The company is supposed to pay fines, forfeiture of past profits and civil liability payments amounting to $8.3 billion; however, it does not have enough cash to cover the said amount. Purdue Pharma will instead be dissolved, with its assets used to erect a public benefit company.
A trust that will “balance [its] interests against those of the American public and public health” will control the new company. Future earnings from this new venture will be used to pay off Purdue Pharma’s $8.3 billion penalty, which will then be subsequently used to fight the opioid crisis.
Humans Are Free reported that opioid addiction and death cost the U.S. an estimated $504 billion in 2015. This figure takes into account projected lost earnings and the value of statistical life for people who died prematurely, in addition to health care costs, criminal justice costs and lost productivity due to addiction or incarceration. However, the same article criticized the “circular and rather illogical” move to put government “in the business of making and selling opiods,” only to use the profits from these to combat opioid addiction.
U.S. Deputy Attorney General Jeffrey A. Rosen defended the public benefit company’s plan to continue selling oxycodone – OxyContin’s generic name – as there are legitimate uses for opioid painkillers. In remarks delivered Oct. 21, Rosen said the resolution with Purdue Pharma builds on recent successes by the Department of Justice in tackling the opioid crisis. He added that the department is committed to prosecuting medical professionals who condone abuse of prescription painkillers in the same manner as illegal drug traffickers. (Related: Corrupt DOJ prevented the federal government from prosecuting opioid pharma executives.)
Meanwhile, the Sackler family that owned Purdue Pharma reached a separate agreement involving their payment of a $225 million civil liability fine for causing false claims about OxyContin to be made to Medicare and other government health care programs. Despite this payment by the Sacklers, Rosen noted that it does not prohibit future criminal or civil penalties against Purdue Pharma executives or employees.
To facilitate the dissolution of Purdue Pharma, the Sacklers must relinquish “all ownership and control of the company and its successors” before its assets are transferred to the new public benefit company. Furthermore, the family will not have any say in the public benefit company’s creation or control.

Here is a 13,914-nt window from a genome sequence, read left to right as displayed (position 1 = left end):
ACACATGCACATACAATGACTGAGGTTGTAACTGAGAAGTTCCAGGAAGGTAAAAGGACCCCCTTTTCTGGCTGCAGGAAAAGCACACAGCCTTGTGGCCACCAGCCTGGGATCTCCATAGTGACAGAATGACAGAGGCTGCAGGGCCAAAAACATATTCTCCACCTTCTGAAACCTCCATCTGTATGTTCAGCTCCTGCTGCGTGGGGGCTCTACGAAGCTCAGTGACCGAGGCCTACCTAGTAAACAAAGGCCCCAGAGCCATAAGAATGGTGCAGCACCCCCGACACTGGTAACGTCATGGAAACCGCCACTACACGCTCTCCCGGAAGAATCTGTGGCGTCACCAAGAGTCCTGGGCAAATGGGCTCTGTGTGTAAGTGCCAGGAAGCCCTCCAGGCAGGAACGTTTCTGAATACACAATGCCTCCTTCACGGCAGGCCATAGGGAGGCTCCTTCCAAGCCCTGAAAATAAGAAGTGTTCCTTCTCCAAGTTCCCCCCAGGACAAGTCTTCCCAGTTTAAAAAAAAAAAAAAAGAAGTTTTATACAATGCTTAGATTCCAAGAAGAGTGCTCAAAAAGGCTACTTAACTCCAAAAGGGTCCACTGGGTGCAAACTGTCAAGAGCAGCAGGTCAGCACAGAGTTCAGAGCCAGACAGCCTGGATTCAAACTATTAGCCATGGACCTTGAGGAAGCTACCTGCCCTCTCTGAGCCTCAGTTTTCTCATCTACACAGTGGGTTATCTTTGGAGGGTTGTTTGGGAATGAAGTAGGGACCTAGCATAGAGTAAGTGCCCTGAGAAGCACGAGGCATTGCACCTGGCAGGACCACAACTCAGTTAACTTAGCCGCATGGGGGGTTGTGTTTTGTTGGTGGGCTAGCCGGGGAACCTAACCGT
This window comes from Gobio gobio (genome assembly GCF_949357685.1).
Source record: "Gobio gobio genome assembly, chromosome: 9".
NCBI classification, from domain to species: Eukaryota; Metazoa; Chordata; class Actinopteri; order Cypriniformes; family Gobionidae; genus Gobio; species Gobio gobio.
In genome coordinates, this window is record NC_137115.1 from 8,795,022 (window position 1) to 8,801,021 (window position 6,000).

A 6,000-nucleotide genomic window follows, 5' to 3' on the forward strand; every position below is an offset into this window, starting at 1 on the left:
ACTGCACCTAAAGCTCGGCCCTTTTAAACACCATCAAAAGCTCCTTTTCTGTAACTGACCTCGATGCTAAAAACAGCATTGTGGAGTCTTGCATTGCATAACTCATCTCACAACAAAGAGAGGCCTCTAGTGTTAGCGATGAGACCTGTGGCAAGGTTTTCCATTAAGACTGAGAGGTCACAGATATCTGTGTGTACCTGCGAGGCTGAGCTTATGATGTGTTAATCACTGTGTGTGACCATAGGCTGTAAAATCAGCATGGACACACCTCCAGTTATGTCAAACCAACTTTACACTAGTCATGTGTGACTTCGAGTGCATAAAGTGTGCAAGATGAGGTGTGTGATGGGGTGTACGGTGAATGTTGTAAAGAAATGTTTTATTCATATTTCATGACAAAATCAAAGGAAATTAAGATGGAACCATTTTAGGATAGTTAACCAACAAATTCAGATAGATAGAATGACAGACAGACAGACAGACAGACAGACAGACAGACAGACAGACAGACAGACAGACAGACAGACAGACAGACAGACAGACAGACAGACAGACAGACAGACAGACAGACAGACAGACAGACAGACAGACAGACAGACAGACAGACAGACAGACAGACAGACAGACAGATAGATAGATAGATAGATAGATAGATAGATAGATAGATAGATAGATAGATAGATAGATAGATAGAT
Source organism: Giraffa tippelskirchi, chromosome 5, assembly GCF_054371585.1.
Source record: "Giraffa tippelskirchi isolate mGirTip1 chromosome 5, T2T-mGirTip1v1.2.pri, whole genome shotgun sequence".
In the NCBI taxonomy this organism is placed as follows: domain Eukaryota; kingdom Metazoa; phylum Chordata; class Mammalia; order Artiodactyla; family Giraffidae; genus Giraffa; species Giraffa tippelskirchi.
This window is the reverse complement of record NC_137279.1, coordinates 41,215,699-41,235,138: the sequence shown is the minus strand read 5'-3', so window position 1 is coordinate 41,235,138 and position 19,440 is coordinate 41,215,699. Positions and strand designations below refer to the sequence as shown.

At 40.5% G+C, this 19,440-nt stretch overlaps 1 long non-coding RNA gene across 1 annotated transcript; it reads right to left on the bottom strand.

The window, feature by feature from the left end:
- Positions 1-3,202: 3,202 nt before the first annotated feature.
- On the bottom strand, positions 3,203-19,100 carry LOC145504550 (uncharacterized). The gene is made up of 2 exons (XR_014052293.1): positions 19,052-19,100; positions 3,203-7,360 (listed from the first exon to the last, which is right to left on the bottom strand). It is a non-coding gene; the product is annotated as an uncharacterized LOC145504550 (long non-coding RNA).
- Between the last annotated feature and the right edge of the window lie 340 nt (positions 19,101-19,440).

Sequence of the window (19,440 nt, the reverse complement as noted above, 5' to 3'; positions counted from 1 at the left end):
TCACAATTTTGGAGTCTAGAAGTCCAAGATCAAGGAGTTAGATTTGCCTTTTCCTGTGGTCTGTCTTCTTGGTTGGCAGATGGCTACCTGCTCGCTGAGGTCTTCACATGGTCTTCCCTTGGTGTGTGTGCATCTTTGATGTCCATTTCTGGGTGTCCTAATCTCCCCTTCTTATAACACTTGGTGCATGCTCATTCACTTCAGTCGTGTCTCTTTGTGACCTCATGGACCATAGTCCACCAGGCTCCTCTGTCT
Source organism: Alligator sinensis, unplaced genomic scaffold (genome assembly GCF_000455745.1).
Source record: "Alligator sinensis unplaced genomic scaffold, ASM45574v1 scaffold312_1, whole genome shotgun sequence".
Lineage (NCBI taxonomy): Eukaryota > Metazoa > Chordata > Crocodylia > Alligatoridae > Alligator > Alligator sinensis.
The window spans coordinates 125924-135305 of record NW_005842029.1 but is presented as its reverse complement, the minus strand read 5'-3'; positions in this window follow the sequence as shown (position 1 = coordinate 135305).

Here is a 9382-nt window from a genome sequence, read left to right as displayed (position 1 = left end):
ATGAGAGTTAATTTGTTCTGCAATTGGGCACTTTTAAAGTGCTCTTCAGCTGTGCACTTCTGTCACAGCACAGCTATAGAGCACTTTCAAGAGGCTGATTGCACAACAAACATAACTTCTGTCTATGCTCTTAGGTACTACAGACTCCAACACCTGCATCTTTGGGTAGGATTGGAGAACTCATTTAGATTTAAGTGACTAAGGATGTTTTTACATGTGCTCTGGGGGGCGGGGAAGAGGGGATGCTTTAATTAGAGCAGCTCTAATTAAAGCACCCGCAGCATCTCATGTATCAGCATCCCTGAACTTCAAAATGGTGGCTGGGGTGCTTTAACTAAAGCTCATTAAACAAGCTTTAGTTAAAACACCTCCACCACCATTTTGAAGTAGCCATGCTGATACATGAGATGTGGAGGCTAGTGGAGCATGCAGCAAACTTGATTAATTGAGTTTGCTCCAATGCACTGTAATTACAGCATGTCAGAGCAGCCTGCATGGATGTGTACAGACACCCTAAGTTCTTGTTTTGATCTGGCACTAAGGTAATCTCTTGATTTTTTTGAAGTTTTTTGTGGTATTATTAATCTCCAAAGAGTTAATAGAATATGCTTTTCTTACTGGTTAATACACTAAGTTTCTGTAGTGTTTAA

However, instead of taking responsibility for the opioid crisis caused by Purdue Pharma, the Sackler family pointed their fingers toward company managers and said they “relied on management assertions the company acted lawfully.” The family's statement contradicts the fact that several family members sat on the company board and were aware of the company's marketing strategy.
It is unclear if the Justice Department‘s resolution is only limited to Purdue Pharma or if Rhodes Pharmaceuticals – another opioid company under the Sacklers – is included. The Sacklers have also profited from opioids made by a third pharmaceutical firm, Cambridge-based Napp Pharmaceuticals. Rhodes’ market share of opioid sales from 2009 to 2016 actually went beyond that of Purdue’s.
Aside from opioids, the Sackler family also built its legacy on culture and philanthropy. A number of museums have dedicated sections to the family, but have started “shunning donations and distancing themselves from the family” when reports of their involvement in various lawsuits surfaced, a Reuters report said. (Related: Ex-opioid addict starts online campaign against billionaire family behind OxyContin; their company, Purdue Pharma, has made billions off opioids.)
Seven Sackler family members stepped down as Napp Pharmaceuticals directors in 2018 after alleged tax evasion schemes by patriarch Mortimer Sackler surfaced. The American-born British psychiatrist, who passed away in 2010, was found to have avoided paying income tax, capital gains tax and inheritance taxes in the United Kingdom. Furthermore, the family was also accused of using a Bermuda-based company to avoid paying corporate taxes for Napp.